By Fran Thompson
I have heard many a Billy Walker story during my 29 years putting together the local rag every two weeks. But I never could get Billy to agree to be interviewed for a story, although about five years back he gave me hope that he would consider it and get back to me. It was always going to be a longshot. But it would have been interesting.
The only time I sat down with Billy, who passed away on Aug. 11, was at the Loose Moose (now the Undertow) one weekday afternoon – maybe 20 years ago. Billy was sitting with our mutual friend, Earl Callaway and they invited me to join them. I later told Earl I felt like we were in the presence of the pope or Vito Corleone, as locals among the patrons, one after another, came over to pay respects to a man who was easily the sharpest dresser in the joint.
“In a sense, he was like The Godfather of Orange Beach,’’ said Ken Lambert, the first musician hired to play guitar at the Flora-Bama. A good friend of Billy’s since 1978, Lambert prayed with and for Billy and his family 30 minutes before he passed away.
“By the time I got back home, Lois Gale (Billy’s wife) had called to say he passed away,’’ Lambert said. “I know that when he went home, he did know Christ as his savior, and that is a comforting thing.’’
Lambert said Billy and his crew were among the Flora-Bama’s first regulars. And he also spent many hours drinking with Billy at Walker Marina.
“I will probably be part of the service and I’m thinking of all the things I don’t want to say,’’ Lambert said. “There are so many Billy stories out there about what an outlaw he was, and I know that’s all true.
“But in those days, we were all pretty wild. And there were times when we were not welcome drinking guests, even in our own homes. But what I remember most is that he was a big man with a big heart. You did not want him for an enemy. But if he liked you, you could always count on him to be a good friend. I will miss him.’’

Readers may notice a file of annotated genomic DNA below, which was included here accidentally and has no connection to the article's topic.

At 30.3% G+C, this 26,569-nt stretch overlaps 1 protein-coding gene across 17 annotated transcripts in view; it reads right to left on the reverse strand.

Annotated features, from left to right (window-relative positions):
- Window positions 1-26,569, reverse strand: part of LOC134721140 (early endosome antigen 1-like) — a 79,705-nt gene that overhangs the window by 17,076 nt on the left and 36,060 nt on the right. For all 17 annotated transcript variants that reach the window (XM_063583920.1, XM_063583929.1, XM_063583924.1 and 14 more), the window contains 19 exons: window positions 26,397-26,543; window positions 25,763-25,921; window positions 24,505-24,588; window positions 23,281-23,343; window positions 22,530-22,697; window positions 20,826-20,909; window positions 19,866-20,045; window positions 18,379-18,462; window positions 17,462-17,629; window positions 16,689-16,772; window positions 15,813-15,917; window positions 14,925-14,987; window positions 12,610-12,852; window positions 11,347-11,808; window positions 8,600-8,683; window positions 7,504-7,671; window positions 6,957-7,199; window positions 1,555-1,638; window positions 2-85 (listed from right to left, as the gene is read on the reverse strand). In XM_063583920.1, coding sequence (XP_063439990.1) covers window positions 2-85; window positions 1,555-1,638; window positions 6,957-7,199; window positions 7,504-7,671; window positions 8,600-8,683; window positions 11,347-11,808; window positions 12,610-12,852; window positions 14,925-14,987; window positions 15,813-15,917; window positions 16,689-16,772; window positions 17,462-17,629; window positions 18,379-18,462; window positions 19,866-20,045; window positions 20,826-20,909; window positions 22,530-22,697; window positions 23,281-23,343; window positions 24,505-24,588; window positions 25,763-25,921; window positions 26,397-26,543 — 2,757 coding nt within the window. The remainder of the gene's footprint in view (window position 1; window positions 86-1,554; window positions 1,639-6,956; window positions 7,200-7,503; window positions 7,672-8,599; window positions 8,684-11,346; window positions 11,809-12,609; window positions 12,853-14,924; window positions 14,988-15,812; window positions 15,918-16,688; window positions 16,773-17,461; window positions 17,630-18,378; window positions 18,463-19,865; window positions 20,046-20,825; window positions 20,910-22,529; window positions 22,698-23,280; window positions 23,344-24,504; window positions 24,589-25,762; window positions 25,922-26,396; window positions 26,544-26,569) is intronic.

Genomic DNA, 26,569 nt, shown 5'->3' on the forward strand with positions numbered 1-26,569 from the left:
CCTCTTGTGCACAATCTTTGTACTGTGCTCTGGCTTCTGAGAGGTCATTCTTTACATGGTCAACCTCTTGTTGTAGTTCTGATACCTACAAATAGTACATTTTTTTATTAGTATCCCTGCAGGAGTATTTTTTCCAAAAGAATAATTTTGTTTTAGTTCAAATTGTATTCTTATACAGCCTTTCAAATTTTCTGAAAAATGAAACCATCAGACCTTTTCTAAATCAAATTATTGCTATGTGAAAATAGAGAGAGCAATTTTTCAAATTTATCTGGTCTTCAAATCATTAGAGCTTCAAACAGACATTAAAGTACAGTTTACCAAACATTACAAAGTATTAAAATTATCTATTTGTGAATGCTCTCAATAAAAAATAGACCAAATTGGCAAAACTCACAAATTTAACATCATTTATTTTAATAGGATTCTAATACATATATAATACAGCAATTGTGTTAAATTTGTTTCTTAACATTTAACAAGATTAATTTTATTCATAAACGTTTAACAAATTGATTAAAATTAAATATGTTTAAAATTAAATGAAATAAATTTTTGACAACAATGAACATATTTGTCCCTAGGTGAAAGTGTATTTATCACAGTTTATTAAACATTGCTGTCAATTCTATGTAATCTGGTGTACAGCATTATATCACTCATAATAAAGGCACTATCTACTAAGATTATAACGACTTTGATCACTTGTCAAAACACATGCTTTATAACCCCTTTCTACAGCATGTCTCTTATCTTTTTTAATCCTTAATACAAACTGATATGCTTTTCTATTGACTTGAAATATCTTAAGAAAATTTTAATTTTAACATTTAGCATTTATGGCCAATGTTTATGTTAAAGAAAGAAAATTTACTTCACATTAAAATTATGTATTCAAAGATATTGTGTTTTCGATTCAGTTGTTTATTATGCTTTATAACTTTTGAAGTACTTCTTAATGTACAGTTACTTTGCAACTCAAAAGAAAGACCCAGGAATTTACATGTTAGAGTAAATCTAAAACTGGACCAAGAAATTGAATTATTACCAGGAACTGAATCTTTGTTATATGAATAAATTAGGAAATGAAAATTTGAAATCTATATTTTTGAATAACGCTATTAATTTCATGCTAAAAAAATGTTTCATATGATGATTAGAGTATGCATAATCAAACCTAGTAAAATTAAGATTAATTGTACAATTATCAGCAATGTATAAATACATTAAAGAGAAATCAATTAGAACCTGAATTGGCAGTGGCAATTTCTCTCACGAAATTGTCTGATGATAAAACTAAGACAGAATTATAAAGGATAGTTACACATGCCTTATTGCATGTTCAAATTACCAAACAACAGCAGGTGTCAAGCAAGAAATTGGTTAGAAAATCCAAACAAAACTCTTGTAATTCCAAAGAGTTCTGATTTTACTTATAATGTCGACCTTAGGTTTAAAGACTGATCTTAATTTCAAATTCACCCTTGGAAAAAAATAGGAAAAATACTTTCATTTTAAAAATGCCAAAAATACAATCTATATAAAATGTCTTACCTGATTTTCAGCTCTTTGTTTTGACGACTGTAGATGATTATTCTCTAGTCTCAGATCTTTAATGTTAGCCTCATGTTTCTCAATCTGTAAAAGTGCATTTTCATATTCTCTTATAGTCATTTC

Joe Gilchrist, who bought the Flora-Bama from the Tampary family in 1978 and is still part owner of the famous roadhouse (with John McInnis, Cam Price and Pat McLellan) recalls Billy as “one of the great characters of all time.’’ That’s high praise, since Gilchrist firmly believes that the characters who frequent the ‘Bama are the heart and soul of that unique bistro.
He said he met Billy’s mom the first week after he bought the Flora-Bama and she told him she was going to tell Billy to be nice to him.
“Then I meet this very imposing man, and the first thing he asks me is if I have insurance. I said, ‘sure I have insurance on the place,’ and he said he meant insurance for broken legs. We became great friends. He was a wonderful pal to have on your side.’’
Gilchrist said he once asked Billy to back him up while he tried to calm down a group of rowdies at the ‘Bama if his first plan – buying them all a drink – did not work. He said Billy left and came back wearing a trench coat into which he sewed pockets that held a knife, a pistol and a sawed off shotgun.
“I was standing behind him and just saw him open the coat,’’ Gilchrist said. “End of problem. I know this. It was always good to have Billy as your sponsor.’’
Billy Walker was the toughest man on an island that was full of them in the 1970’s. But I have never heard him referred to as a bully and I’ve heard numerous stories about him standing up for his friends and fellow Islanders who were not as big and tough.
“If he befriended you, he was warm and kind,’’ said Callaway, a player on Pleasure Island’s first youth football team.
“There was talk on the school bus about forming a football team on the island, but you had to be 70 lbs. to play,’’ Callaway said. “All the other kids on the bus were teasing me about only being 49 lbs. When I got home, I was all bummed out, and daddy (Ray) asked me what was wrong. I told him about the football team, and daddy said to just call Billy up. I didn’t even think to do that. But I did call, and Billy was just as sweet as he could be. He said I could play for him anytime. He didn’t care how much I weighed.’’
Callaway, who eventually would own Billy’s boat, The Sea Duster, said even after he joined the Orange Beach charter fleet, Billy looked out for him.
“The captains used to pull into the Gulf Gate Lodge between trips and grab lunch. This was during my rock ‘n roll years, and I had long hair,’’ Callaway said. “The other captains were kidding me about my long hair and asking me where my dress was when Billy said that every SOB in the place that doesn’t like Earl’s hair should put their hands up. Well, of course, none of them would do it.’’